Widow of Pakistani Shot by Raymond Davis Committed Suicide

Widow of Pakistani Shot by Raymond Davis Committed Suicide


facebook twitter LinkedIn Email

“We want blood for blood.” Those were the last words of Shumaila Faheem, who committed suicide after swallowing poison pills on Sunday, February 6 as a protest affirming her belief that she would never receive justice for her husband's killing from the present regime.

Shumaila Faheem was the wife of Muhammad Faheem, one of the two civilians who was shot dead by U.S. citizen Raymond Davis on January 27 in Lahore, Pakistan.

Mrs. Faheem was distraught after the killing of her husband, whom she had been married to for just six months and with whom she was obviously very much in love.

She was taken to a hospital just after she took the pills, and doctors tried to save her life, but after 12 hours of fighting to keep her alive, she died.

Moments before ingesting the pills, she recorded her last statement with a local television channel, “I was shocked and decided to kill myself. We want blood for blood. More than one week has been passed but the government has failed to give me justice.”

According to the sources and the media reports, Mrs. Faheem feared the government would change its stance on the Raymond Davis issue, and believed the Pakistani government was preparing documents to give Davis diplomatic immunity. She did not want to see Davis’s release with her own eyes.

After the death of Mrs. Faheem, there were several protests against the government and the United States. The people asked the government for the trial of Raymond Davis.

The issue of Raymond Davis has been straining relations between the United States and Pakistan. According to the latest reports and news from well-placed sources, the government has actually prepared the documents to give Davis diplomatic immunity, but the suicide of Shumaila further complicated the issue.

The Pakistani government is in a tough situation. The public wants Davis tried and convicted. On the other hand, the United States continues its efforts to free its imprisoned citizen and is now reportedly issuing veiled threats.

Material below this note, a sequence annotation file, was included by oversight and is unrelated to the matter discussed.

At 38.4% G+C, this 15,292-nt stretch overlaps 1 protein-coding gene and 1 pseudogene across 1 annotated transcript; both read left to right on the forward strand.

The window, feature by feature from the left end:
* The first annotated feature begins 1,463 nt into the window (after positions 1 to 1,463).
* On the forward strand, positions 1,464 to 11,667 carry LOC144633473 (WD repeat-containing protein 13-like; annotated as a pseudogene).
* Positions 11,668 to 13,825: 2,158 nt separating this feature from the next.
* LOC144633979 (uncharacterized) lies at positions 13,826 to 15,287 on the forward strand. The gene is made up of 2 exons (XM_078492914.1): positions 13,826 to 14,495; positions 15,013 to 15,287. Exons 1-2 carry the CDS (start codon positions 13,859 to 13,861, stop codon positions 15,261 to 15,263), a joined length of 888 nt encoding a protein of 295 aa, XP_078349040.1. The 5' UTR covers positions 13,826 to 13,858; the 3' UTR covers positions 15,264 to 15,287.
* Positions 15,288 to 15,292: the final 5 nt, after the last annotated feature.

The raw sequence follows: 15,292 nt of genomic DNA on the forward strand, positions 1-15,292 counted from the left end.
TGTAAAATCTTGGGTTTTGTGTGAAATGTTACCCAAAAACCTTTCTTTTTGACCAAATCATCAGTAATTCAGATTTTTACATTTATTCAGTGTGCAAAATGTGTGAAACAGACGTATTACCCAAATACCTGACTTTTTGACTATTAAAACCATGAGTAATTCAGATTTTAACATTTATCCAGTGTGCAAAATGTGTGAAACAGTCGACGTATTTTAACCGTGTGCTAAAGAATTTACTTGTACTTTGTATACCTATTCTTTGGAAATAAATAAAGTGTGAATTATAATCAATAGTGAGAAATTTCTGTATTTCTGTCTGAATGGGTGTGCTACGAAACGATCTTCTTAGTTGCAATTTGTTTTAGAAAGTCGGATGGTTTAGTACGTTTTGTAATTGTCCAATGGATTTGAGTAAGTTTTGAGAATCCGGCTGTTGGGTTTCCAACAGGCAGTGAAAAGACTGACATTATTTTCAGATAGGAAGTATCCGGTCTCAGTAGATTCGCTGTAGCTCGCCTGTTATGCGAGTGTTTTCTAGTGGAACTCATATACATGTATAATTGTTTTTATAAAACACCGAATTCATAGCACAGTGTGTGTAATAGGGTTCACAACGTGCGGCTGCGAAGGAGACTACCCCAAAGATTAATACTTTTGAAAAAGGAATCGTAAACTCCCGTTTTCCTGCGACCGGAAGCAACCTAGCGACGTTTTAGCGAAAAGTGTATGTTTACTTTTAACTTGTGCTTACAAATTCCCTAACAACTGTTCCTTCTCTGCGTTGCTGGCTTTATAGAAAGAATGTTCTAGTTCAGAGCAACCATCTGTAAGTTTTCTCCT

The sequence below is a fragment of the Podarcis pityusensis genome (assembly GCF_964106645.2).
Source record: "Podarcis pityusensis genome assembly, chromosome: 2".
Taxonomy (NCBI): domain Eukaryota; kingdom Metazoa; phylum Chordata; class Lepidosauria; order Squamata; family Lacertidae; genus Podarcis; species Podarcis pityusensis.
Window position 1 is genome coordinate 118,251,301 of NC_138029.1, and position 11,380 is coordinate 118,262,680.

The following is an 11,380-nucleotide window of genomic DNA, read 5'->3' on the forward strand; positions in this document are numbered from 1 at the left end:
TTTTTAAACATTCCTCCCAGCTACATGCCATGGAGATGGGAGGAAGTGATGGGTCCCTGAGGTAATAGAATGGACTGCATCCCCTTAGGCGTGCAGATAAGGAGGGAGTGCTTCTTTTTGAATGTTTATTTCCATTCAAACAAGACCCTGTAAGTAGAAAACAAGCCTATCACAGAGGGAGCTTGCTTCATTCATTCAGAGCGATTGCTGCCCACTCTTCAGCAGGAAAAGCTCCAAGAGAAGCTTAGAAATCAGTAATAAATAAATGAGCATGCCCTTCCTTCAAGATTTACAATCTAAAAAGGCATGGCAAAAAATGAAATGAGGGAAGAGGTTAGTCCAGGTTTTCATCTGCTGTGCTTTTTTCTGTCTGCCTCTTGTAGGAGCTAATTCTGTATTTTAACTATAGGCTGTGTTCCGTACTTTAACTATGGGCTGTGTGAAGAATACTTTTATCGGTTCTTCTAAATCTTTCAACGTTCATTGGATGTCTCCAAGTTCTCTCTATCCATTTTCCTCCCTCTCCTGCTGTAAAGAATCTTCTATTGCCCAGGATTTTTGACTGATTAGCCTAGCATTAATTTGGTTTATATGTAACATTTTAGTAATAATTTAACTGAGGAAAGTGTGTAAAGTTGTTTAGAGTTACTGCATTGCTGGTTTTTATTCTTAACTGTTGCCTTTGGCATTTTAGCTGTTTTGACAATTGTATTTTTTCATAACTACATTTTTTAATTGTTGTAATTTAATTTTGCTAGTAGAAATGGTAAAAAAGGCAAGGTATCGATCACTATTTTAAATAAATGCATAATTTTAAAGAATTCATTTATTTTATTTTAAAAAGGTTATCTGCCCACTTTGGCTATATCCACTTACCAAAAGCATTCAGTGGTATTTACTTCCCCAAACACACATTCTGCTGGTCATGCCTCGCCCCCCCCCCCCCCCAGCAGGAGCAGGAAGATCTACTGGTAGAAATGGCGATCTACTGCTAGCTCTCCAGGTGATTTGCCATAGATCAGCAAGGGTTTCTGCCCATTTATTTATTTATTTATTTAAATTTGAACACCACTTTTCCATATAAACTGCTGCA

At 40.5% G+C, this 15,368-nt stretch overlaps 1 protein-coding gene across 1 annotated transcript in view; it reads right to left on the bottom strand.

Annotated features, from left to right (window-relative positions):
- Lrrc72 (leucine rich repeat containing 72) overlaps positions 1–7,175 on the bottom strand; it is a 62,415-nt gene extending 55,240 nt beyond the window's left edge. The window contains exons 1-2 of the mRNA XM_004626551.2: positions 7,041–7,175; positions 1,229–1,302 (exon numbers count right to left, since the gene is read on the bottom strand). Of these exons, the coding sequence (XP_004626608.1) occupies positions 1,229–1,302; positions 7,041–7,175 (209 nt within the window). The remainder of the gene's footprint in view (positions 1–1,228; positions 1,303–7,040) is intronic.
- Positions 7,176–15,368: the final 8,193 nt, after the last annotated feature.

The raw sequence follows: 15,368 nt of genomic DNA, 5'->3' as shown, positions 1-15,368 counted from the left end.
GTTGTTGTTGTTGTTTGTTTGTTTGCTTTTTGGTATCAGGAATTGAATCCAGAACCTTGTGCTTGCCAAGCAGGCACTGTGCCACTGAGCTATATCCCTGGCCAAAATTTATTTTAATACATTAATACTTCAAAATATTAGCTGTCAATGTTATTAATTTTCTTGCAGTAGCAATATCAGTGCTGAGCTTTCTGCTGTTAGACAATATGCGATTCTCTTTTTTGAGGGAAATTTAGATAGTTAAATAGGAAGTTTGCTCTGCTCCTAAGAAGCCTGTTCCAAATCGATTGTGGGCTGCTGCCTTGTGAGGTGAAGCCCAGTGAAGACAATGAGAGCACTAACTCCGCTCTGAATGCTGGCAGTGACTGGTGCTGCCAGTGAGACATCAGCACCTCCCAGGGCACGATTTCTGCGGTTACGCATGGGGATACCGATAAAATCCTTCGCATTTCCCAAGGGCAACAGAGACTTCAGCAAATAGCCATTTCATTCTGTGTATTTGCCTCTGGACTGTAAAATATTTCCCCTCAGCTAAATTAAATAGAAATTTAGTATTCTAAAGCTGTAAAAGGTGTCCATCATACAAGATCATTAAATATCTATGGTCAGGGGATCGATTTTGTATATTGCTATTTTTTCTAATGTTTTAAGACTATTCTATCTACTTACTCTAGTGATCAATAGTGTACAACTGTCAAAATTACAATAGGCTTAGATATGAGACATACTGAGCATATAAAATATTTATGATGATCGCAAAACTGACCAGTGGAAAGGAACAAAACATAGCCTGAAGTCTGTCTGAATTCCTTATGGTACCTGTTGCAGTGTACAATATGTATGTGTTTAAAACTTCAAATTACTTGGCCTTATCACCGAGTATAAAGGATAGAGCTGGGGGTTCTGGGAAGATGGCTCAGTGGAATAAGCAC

The United States has postponed all bilateral contacts until Davis is freed. President Asif Ali Zardari’s visit to Washington, the next round of U.S.-Pakistan strategic dialogue and trilateral talks involving Pakistan, Afghanistan, and the United States have been put on hold until the situation is resolved.

Last week, Foreign Minister Shah Mehmood Qureshi postponed a visit to Munich, Germany, to attend an international security conference after U.S. officials informed Islamabad that Secretary of State Hillary Clinton might not be able to meet him because of this dispute.

If the Davis case is not wrapped up quickly and he is not set free from “illegal detention,” then even President Asif Ali Zardari might not be welcome in Washington on a state visit that has already been planned for next month.

According to a diplomatic source, a delay in Zardari’s visit to the U.S. “would send wrong signals around the world and would also embarrass him at home.” Similarly, “delaying the strategic dialogue would have serious implications,” he added.

The sources believe that while the Americans are unlikely to postpone the trilateral talks, “The U.S. decision to postpone all bilateral contacts can put Pakistan at a great disadvantage during the negotiations.”

The U.S. Congress is currently considering budget proposals for the next fiscal year, and the diplomatic row could affect $1.5 billion of annual assistance for Pakistan as well.

On Monday, the U.S. Ambassador Cameron P. Munter met with President Asif Ali Zardari and asked for the release of Raymond Davis, but Zardari still affirmed in his statement, “We should wait for the court verdict.” The President’s spokesperson said that in the meeting, “Pak-U.S. bilateral relations were discussed during the meeting.”

According to the U.S. Embassy spokesperson, Courtney Beale, during the meeting, “Ambassador Munter once again reiterated that the U.S. citizen was being illegally detained and that he enjoys diplomatic immunities under the Vienna Convention of Diplomatic Relations (1961).” Munter reaffirmed the U.S. stance and once again asked Pakistan to abide by its obligations under international and Pakistani laws and immediately release the American diplomat illegally detained in Lahore.

Photo: In this Jan. 28, 2011 file photo, Pakistani security officials escort Raymond Allen Davis, a U.S. consulate employee, center, to a local court in Lahore, Pakistan: AP Images

Blog-Separator